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Mi’kmaw, African Nova Scotian advocates welcome funding for abuse survivors

Mi’kmaw, African Nova Scotian advocates welcome funding for abuse survivors

HALIFAX _ The Nova Scotia and federal governments are investing $2-million in a project to support Indigenous and African Nova Scotian women who are survivors of domestic violence. A news release on the province’s website says the project will help provide culture-based services for Indigenous and black communities. The Mi’kmaw Legal Support Network, the Elizabeth

HALIFAX _ The Nova Scotia and federal governments are investing $2-million in a project to support Indigenous and African Nova Scotian women who are survivors of domestic violence.

A news release on the province’s website says the project will help provide culture-based services for Indigenous and black communities.

The Mi’kmaw Legal Support Network, the Elizabeth Fry Society of Mainland Nova Scotia, the Association of Black Social Workers and the Mi’kmaw Native Friendship Centre will be receiving the funding over the next few years.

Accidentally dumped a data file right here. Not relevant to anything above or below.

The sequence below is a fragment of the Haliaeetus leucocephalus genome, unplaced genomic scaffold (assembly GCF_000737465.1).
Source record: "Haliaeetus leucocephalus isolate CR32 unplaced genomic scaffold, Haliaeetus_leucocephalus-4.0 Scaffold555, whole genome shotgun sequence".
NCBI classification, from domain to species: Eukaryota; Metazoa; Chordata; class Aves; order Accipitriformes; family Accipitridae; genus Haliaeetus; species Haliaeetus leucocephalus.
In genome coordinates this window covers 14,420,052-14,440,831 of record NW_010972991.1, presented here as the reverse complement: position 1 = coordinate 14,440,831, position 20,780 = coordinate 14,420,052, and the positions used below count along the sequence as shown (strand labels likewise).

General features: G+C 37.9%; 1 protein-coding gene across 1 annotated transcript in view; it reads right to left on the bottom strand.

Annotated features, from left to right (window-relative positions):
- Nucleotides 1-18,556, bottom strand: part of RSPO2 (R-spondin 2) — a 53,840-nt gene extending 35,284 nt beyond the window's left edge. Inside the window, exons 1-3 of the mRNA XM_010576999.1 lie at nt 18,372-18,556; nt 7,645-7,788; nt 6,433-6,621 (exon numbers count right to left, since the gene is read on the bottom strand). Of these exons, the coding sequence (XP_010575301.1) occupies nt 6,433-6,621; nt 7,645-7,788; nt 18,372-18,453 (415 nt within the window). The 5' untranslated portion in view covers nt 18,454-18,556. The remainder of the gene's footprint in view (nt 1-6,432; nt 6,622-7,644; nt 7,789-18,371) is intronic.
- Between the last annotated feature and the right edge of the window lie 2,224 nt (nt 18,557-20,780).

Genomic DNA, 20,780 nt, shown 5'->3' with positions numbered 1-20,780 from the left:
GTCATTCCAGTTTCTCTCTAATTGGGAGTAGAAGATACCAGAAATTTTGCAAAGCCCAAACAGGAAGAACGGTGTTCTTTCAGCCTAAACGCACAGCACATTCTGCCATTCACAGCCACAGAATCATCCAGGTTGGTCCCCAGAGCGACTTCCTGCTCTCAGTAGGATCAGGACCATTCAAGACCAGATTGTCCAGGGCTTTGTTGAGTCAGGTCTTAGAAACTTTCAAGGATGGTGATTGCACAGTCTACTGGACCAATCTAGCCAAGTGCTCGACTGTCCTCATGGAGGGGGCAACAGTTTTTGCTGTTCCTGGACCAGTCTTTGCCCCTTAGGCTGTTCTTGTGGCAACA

The four groups have been asking survivors since December what’s most important to them to create a deeper understanding of how to better serve their communities.

According to research published on the Department of Justice’s website, Indigenous women experience higher rates of domestic abuse than non-Indigenous women.

Paula Marshall, executive director of the Mi’kmaw Legal Support Network, says her organization will use the money to create a triage model that will enable victim services workers to assist survivors immediately after an offence and connect them to organizations and cultural support.

“We’re hoping that by addressing this access to justice issue, we’re going to be reducing the number of women that are likely to be involved in that greater statistic of murdered and missing,” Marshall said.

Having a victim worker who an Indigenous survivor can relate to on issues such as marginalization, systemic racism and living on- or off-reserve is important, she added.

“I do believe that someone having Mi’kmaw language is definitely going to be an asset _ to be able to speak your own language _ when addressing very personal and scary issues,” Marshall said.

“If a person has to meet with somebody who doesn’t have to explain or defend or try to make them understand their personal situation, it’ll just expedite the process and provide less barriers for that person accessing services.”

The Staff

The Staff

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